Light Hummus Recipe (Made Purple with Beet Powder)

I love hummus.  The delightfully garlicky, olive-oil rich spread that brings me to happy town.

Today’s recipe still brings me to happy town – it just takes a very different route:

Light Hummus Recipe (Made Purple with Beet Powder) November Chickpeas Beet

Yep, it’s a pink/purple hummus made without olive oil. 

I can hear the lords of chickpeas yelling from their garbanzo-bean-pallace, “WWWHHHHHYYYYYY?”  And I’m afraid I don’t really have a great answer.  The first answer that comes to mind is, “because.”  I’m guessing that won’t please Kyamites (a demi-god or hero of the Eleusinian mysteries who presided over the cultivation of beans, according to Google) so I better try harder to find an answer…

I wanted to make a sandwich spread that was just as tasty as hummus and a little lighter on caloric intake (although I know olive oil has plenty of benefits and I use it regularly).  I also decided to use beet powder because I thought it would be fun (as well as delicious) and perhaps some of you with kids would have a better time getting them to eat something of a different color (surely we all remember this).

If you don’t have beet powder, you could easily use a bit of brine from pickled beets.  If you want to learn about making beet powder (it takes 5 pounds to make a half cup of very potent powder), you can check out this article from 2010.  The powder we used was from that very jar and still has plenty of beet flavor.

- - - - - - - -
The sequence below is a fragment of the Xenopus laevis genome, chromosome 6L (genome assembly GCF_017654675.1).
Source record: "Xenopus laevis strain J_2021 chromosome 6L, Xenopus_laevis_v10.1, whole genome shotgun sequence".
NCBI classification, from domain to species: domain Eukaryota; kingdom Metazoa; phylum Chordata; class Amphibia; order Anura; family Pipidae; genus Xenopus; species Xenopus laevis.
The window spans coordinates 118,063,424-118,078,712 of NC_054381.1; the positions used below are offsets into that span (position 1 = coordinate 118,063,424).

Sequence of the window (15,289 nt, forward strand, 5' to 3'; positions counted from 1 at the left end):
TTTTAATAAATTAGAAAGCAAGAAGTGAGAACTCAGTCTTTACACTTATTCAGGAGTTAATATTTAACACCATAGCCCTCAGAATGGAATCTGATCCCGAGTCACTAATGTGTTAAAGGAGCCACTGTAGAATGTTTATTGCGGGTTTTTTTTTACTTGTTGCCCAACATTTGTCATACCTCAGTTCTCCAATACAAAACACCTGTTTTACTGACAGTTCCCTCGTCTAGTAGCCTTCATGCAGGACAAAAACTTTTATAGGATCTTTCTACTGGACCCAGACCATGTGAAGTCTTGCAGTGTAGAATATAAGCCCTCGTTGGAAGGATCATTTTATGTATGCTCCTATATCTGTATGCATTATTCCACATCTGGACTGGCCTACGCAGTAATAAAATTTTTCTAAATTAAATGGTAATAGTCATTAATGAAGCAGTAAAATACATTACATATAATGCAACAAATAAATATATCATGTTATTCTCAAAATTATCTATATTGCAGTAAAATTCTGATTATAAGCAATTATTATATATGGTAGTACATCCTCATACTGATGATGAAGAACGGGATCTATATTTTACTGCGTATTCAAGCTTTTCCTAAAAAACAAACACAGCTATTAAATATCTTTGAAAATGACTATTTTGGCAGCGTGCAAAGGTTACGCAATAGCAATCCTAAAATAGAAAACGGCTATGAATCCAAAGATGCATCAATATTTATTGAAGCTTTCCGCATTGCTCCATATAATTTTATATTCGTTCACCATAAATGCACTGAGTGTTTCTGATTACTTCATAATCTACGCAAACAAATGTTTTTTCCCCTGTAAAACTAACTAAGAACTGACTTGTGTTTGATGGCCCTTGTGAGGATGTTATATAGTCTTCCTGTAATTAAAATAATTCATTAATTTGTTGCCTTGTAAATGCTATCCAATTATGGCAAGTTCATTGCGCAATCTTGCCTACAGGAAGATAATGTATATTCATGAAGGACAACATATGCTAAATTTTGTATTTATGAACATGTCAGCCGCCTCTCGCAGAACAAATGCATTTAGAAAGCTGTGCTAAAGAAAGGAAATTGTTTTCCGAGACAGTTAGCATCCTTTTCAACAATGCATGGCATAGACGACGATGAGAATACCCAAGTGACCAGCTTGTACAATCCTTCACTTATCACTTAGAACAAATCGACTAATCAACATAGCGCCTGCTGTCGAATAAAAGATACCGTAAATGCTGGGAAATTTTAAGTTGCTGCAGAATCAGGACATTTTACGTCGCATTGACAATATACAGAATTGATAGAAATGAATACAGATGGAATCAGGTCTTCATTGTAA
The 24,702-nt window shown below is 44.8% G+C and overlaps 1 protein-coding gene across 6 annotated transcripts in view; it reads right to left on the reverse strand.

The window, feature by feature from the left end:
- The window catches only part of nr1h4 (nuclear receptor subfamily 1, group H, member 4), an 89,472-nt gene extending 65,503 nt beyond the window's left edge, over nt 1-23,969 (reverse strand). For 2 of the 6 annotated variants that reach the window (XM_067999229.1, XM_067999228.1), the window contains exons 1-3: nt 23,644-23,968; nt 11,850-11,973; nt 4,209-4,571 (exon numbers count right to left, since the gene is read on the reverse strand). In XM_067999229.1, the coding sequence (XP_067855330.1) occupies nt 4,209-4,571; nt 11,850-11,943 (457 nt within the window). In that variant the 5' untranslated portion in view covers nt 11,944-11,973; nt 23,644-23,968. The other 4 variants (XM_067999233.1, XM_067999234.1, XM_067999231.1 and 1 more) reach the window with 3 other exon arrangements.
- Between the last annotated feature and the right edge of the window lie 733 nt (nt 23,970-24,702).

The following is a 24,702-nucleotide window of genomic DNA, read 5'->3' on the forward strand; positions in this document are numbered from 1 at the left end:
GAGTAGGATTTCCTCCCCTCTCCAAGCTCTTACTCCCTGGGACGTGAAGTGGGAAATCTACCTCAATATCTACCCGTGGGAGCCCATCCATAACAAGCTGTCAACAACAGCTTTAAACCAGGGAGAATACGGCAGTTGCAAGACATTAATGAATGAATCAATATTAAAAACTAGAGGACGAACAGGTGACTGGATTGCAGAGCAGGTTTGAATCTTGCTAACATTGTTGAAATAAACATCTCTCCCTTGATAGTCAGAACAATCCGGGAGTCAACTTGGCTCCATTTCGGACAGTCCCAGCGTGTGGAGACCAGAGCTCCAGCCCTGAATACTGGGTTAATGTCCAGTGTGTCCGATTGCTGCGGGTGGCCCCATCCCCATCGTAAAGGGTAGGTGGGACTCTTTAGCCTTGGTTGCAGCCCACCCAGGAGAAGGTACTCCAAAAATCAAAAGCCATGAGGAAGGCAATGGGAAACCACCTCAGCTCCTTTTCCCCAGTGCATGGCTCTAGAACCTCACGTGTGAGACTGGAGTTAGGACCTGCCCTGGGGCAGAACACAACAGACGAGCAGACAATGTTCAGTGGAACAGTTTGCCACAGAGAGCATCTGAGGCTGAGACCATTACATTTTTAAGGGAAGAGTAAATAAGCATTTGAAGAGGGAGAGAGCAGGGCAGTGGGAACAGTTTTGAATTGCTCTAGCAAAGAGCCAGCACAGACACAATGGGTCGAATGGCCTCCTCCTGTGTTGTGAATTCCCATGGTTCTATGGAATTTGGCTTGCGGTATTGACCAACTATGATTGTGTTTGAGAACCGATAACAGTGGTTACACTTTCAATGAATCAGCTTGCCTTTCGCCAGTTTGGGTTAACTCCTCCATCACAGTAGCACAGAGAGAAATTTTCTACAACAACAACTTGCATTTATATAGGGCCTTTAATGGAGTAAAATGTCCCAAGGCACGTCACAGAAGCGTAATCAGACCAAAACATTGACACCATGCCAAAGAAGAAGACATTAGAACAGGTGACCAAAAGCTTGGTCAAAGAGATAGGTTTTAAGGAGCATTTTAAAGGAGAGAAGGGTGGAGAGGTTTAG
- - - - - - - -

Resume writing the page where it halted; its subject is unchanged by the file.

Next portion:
Ingredients

  • 1 19-ounce can of chickpeas (if you can only find a 15 ounce can, that’s fine as all measurements are approximate).  Drain the chickpeas (reserved the liquid in another bowl).
  • 2 cloves of garlic (feel free to adjust up or down.
  • 1.5-2 tablespoons tahini (use peanut butter if you don’t have it)
  • 4 tablespoons lemon (about 1.5 freshly squeezed lemons)
  • salt to taste
  • 2-3 tablespoons whole yogurt
  • 0.25-1 tablespoon of beet powder (or brine from pickled beets – if you use the brine you can add one less tablespoon of lemon)

Directions

  1. Peel the garlic and mince it in a food processor.
  2. Add the beans (in thirds) to the food processor and puree as smooth as they will go.
  3. Add the lemon and puree the mix further.
  4. Add tahini and continue to mix.
  5. Add the yogurt and continue to mix.
  6. Add your beet powder (or brine) a bit at a time.  Taste as you go and stop when you’re happy.
  7. Finish by adding small bits of the reserved brine until the hummus has the texture you want.  I prefer very smooth (yet not liquid).

Does the colour put you off?  What else would/ do you use beet powder for?

Comments

  1. oops, I made hummus a few nights ago to serve on homemade naan/flatbread. I didn’t open a single cookbook, so the recipe was essentially garbanzos (one can, with some reserved liquid) lemons (one from my tree – my ONLY lemon – HEY we are in Canada, ya know- plus two others. juiced) tahini (what, maybe 1/2 to 3/4 cup?) and garlic cloves (don’t count our cloves, one of mine is the size of three regular ones – say 3 -4 regular cloves).
    I totally forgot the oil! OOPS. it was (and still is) totally yummy. better with olives dotted on top. mmm. but the beet option sounds fun…

  2. Anne Ollamha says:

    Beet powder makes pasta prettier. Just saying…

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